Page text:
Conversely, there are problems with disk. Data retrieval latency is orders of magnitude slower than memory. We're talking milliseconds compared to nanoseconds, a million-fold difference.
Also, as processors have reached commercially viable speed limits, to increase their computational throughput CPU manufacturers have pipelined and scaled out their processors. In 1996, twin core CPU systems were a rare novelty and hugely expensive. In 2014, encountering 16, 24 or 32 cores inside a database server is a given.
These parallel giants consume data at a staggering rate, spending much of their time waiting on the disk subsystem to supply it, whilst disk-oriented mechanisms have evolved within the database engine to ensure data updates behave in the consistent way we expect them to in order to maintain ACID compliance.
It is time to re-think why data is stored on slow, unreliable disk, for anything other than recovery and archive purposes.
In SQL Server 2014, Microsoft has started again. The Hekaton database engine – an addition to rather than a replacement for the core SQL Server database engine – now has the capability to store tables in memory. In contrast to Oracle's TimesTen and IBM's SolidDB, SQL Server's in-memory database engine is fully integrated into the core product, and at no additional cost. This makes adoption attractive both technically and financially.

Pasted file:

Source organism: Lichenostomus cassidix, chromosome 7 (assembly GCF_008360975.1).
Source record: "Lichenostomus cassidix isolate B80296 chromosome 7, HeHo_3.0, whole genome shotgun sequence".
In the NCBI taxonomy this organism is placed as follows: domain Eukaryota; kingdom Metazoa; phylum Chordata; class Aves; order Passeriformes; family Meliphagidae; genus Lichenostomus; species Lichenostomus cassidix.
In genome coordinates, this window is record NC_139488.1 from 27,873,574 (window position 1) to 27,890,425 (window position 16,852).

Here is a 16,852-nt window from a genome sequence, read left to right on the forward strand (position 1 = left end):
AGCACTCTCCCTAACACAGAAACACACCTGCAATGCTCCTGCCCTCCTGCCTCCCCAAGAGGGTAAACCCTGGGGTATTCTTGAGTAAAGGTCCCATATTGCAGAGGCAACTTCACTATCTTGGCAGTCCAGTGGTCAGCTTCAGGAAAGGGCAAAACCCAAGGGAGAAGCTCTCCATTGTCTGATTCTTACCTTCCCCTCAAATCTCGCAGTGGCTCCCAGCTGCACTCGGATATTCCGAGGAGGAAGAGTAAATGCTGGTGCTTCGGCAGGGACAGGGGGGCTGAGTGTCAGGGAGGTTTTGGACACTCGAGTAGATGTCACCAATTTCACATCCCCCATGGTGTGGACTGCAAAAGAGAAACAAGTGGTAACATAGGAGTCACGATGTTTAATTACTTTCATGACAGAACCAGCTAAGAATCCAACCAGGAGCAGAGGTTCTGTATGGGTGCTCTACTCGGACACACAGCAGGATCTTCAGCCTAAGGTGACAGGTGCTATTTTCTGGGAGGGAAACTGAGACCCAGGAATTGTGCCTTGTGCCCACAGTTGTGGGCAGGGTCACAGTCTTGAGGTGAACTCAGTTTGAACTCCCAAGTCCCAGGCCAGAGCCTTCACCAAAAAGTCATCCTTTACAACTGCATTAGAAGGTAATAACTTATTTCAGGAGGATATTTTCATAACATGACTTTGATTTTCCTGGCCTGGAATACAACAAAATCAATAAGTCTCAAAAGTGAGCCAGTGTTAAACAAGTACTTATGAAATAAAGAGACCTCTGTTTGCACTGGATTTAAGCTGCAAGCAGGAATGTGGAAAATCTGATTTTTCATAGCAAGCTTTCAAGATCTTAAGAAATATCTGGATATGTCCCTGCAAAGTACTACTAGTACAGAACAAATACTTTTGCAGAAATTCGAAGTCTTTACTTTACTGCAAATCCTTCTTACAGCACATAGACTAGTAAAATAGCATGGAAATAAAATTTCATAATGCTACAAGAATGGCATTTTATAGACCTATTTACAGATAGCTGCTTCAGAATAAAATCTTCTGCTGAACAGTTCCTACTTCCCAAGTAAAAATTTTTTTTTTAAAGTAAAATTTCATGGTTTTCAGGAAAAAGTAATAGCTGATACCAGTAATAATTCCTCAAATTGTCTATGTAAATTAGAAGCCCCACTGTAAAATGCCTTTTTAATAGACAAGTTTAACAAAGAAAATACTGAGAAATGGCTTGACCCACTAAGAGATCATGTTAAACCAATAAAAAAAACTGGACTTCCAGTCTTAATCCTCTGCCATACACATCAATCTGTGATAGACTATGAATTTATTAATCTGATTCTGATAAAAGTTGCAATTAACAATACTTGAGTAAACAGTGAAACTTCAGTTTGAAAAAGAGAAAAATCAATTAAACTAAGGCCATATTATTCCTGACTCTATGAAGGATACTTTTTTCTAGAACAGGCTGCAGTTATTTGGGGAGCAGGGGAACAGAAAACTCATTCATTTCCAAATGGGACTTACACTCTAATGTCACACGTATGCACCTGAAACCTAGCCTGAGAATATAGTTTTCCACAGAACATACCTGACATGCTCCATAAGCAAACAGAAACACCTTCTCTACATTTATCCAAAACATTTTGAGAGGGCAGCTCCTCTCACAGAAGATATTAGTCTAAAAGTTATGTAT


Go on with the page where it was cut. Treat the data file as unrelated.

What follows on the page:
One table at a time migration is practical, reducing risk without requiring expensive consultancy or new skill sets. All common data types are supported - only the less often used XML, CLR and max() types are excluded. Table schemas only, or schemas and data can be persisted in memory, the former useful in cases where temporary data does not have to be persisted, such as staging tables. Furthermore, in contrast to its competitors, all tables or one table at a time can be migrated.
Full ACID compliance is ensured through optimistic MVCC (multi version concurrency control). Row-versioning and time-stamping is used rather than page locks to ensure ACID compliance, now a feasible technique as each row is stored in memory rather than disk. This results in the elimination of locking and blocking, and the waits and timeouts associated with them, a major bane of any production database administrator's life.